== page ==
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Zimbabwe's Currency Reality Check Puts Plaster on Deep Wound

FILE: A motorcyclist with two jerry cans attached to his motorbike counts his bond notes at a fuel station, Jan. 11, 2019, in Harare.
FILE: A motorcyclist with two jerry cans attached to his motorbike counts his bond notes at a fuel station, Jan. 11, 2019, in Harare.

Central bank scraps failing bond note-U.S. dollar peg

* Economists welcome move but warn of deeper crisis

* Zimbabwe needs influx of forex to stabilise economy

By MacDonald Dzirutwe

HARARE (Reuters) - Zimbabwe’s decision to scrap a peg between its quasi-currency bond notes and the U.S. dollar brings a welcome end to a failing monetary policy, but it is not the solution to a deeper crisis, economists said on Thursday.

The Reserve Bank of Zimbabwe (RBZ) on Wednesday said it would carry out a “managed float” of the surrogate bond notes and electronic dollars, effectively creating a national currency for the first time since adopting the U.S. dollar in 2009.

The bond notes and electronic dollars will be known as a separate currency called RTGS dollars.

Banks were closed for a public holiday on Thursday.

Street traders said there had yet to be any change on the black market, where one U.S. dollar still costs around 3.5 bond notes and $4 in electronic funds.

“I think if the RBZ manages to keep liquidity low the rate will definitely stabilise,” one trader said.

Due to a desperate lack of hard currency, the bond notes and notional dollars in the electronic banking system have been steadily dropping in value on the street, worsening the hardships of ordinary Zimbabweans as inflation soared.

Many foreign traders have stopped accepting bond notes as legal tender, leaving businesses such as millers, brewers and miners hamstrung.

A more realistic approach will be welcomed by investors and foreign donors but it will not reverse the currency crisis, experts said. The RBZ only has enough foreign exchange for two weeks of imports.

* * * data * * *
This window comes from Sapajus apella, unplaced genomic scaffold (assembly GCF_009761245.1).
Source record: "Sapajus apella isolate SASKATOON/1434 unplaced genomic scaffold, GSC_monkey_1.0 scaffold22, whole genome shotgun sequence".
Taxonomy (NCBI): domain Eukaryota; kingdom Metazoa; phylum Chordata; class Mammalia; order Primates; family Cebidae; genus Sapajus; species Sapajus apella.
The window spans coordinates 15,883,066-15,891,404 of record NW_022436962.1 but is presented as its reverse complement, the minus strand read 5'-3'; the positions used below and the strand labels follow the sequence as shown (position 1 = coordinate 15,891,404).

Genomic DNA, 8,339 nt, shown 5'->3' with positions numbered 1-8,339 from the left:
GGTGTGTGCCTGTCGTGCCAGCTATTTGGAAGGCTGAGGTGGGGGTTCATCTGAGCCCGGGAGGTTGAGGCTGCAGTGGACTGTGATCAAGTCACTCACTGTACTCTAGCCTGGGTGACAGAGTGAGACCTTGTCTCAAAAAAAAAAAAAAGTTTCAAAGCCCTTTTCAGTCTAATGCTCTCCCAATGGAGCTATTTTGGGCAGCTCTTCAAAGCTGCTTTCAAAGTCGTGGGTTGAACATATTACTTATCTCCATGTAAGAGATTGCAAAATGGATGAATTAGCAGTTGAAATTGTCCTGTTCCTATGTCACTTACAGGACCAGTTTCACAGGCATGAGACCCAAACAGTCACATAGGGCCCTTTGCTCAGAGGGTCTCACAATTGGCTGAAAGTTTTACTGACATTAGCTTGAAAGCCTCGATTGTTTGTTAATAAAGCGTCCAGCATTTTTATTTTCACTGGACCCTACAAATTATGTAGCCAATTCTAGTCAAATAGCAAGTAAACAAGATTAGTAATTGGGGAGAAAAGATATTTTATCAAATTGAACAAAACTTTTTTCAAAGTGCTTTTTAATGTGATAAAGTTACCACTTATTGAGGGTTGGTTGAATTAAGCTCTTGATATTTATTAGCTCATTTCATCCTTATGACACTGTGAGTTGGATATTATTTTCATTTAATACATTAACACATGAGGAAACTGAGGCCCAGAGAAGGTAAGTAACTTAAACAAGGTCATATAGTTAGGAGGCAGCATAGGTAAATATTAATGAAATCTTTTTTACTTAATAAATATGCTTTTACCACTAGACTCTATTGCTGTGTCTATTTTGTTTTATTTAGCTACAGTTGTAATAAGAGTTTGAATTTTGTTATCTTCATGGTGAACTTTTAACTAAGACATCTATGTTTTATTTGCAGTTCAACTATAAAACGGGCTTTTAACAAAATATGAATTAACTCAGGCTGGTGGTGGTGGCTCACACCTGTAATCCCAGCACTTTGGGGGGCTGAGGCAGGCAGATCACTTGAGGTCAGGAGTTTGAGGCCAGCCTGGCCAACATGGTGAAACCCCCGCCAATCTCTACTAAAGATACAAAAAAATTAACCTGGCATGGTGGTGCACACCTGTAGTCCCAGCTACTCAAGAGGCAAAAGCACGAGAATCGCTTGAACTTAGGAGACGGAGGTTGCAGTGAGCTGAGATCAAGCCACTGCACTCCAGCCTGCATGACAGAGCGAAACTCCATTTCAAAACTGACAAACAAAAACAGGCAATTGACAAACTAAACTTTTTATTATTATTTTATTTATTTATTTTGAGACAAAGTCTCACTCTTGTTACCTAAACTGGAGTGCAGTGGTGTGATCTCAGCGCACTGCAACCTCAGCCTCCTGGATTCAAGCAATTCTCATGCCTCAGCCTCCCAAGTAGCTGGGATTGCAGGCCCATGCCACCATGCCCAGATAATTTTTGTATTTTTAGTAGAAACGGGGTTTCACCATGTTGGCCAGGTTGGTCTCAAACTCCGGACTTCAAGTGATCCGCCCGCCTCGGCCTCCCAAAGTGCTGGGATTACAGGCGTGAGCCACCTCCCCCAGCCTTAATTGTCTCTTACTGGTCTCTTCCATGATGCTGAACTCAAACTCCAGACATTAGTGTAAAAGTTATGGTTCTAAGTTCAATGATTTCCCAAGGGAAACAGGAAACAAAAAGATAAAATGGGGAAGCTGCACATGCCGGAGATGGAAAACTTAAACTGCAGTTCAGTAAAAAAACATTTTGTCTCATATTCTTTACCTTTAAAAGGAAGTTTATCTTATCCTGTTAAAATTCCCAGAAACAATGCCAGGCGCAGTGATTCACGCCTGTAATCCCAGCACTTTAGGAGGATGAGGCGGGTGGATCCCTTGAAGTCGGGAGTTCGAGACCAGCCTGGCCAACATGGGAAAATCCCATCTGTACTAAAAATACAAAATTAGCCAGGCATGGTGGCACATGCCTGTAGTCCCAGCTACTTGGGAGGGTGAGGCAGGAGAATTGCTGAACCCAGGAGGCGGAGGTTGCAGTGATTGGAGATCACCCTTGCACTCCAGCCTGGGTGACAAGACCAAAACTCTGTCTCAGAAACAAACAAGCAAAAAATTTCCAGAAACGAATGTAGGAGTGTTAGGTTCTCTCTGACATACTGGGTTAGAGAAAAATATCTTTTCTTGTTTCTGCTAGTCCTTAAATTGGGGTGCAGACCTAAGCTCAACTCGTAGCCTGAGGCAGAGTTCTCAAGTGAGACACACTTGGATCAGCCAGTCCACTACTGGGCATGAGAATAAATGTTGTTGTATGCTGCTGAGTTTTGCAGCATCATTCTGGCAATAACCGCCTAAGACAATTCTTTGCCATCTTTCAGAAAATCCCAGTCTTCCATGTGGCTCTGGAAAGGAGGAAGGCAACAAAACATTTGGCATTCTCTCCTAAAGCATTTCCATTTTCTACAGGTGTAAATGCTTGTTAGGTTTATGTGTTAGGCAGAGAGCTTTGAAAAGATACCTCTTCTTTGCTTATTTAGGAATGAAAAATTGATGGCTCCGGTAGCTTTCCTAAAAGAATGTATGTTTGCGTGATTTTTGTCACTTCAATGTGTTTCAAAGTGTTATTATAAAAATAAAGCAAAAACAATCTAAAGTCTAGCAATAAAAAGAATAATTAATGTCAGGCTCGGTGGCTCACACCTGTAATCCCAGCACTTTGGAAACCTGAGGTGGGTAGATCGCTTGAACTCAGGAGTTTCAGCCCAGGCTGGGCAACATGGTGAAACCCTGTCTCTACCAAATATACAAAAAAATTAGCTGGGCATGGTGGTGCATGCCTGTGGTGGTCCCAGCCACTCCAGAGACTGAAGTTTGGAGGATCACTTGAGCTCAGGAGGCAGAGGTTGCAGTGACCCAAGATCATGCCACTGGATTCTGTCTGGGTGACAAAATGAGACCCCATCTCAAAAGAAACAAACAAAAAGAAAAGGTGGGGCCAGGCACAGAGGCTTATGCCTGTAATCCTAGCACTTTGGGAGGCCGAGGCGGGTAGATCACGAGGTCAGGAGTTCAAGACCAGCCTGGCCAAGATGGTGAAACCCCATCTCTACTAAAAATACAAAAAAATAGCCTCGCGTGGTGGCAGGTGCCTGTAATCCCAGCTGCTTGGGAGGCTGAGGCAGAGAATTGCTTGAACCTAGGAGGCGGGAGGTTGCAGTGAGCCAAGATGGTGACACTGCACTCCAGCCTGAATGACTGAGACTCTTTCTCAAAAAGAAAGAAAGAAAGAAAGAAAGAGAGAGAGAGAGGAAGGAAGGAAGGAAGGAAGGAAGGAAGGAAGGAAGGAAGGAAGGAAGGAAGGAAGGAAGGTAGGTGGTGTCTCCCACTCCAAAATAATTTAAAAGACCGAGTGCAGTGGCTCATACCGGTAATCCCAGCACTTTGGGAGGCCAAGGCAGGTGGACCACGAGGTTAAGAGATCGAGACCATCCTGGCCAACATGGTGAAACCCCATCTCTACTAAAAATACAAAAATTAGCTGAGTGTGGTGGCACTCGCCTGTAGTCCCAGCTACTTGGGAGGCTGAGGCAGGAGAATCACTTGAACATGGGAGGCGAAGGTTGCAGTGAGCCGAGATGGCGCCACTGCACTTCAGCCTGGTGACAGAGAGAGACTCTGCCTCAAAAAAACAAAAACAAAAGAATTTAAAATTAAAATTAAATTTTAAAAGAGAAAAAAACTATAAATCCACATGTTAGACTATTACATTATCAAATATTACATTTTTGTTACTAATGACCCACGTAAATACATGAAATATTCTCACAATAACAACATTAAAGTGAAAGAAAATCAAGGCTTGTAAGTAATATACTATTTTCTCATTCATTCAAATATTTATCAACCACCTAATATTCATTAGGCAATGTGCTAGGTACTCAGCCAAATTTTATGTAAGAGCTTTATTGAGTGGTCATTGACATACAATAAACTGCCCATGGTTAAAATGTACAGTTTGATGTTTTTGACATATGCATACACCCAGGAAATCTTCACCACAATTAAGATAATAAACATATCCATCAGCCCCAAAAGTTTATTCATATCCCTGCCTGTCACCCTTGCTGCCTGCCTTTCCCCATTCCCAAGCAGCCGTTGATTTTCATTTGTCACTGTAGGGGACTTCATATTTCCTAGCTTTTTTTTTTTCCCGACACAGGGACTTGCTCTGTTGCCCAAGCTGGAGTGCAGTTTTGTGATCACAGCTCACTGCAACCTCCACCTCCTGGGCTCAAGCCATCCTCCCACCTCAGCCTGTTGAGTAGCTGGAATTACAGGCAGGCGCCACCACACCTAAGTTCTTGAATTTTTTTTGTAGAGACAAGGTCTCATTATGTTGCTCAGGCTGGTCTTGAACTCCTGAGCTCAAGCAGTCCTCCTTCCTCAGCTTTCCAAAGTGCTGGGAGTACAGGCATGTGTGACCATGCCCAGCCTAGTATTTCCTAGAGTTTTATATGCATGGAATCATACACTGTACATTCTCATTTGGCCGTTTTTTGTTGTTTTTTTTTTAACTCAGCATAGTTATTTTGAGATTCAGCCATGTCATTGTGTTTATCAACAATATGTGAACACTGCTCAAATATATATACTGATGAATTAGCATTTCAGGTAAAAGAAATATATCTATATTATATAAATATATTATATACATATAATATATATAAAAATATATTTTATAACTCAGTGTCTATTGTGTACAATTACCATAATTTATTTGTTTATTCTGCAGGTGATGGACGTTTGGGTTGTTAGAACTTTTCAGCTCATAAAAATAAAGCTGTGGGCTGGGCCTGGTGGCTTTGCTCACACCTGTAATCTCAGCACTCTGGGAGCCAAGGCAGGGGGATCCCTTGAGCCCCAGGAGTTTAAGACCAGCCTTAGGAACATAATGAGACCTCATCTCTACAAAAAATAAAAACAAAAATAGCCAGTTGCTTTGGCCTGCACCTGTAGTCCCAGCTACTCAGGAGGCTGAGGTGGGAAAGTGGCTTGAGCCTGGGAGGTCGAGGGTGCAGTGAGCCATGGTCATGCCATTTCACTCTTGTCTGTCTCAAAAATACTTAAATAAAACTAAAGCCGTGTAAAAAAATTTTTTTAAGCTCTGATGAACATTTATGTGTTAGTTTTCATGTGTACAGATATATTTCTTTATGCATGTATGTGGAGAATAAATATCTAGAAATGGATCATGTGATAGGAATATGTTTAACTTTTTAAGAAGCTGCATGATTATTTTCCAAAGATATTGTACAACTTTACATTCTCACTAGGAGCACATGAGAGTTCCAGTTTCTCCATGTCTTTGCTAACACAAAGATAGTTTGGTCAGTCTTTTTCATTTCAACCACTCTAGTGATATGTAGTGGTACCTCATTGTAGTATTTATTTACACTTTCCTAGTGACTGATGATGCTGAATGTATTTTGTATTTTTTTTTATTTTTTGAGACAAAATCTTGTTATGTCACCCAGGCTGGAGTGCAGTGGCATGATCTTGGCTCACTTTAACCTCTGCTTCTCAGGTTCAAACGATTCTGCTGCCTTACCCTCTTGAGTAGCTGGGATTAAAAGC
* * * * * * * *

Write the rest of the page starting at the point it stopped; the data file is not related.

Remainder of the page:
“The fact that officials finally came to their senses and ditched the notion that Zimbabwe’s quasi currency was at par with the US dollar, is comforting,” said Jee-A Van Der Linde, analyst at NKC African Economics.

“With consumer prices soaring, significant amounts of multilateral debt arrears, virtually no foreign reserves, and confidence at rock-bottom, Zimbabwe’s problems are still far from over – nor is the road ahead any clearer.”

The RBZ hopes its new measures will temper demand for dollars on the black market and ease inflation as the new currency settles at fair value.

This will only work if the central bank can access foreign exchange on international markets, which it says it has secured. Many Zimbabweans have their doubts.

“What they have done is to reintroduce the Zimbabwe dollar without the name. We have seen this before, it will lose value very soon,” said James Mawire, a manager at a firm that sells mining equipment.

“What is lacking, and which is most important, is confidence in the government. People don’t trust the government and the Reserve Bank.”

Though the RBZ said it had accessed sufficient lines of credit to buttress the exchange market, it provided few details.

“There are many questions that remain unanswered,” said Tony Hawkins, professor of business studies at University of Zimbabwe.

“This is a step in the right direction but it is not a solution. What they need is a large supply of dollars, without that this will not work. So you call this a bandage and not a cure.”

Reporting by Macdonald Dzirutwe; Writing by Joe Brock; Editing by Toby Chopra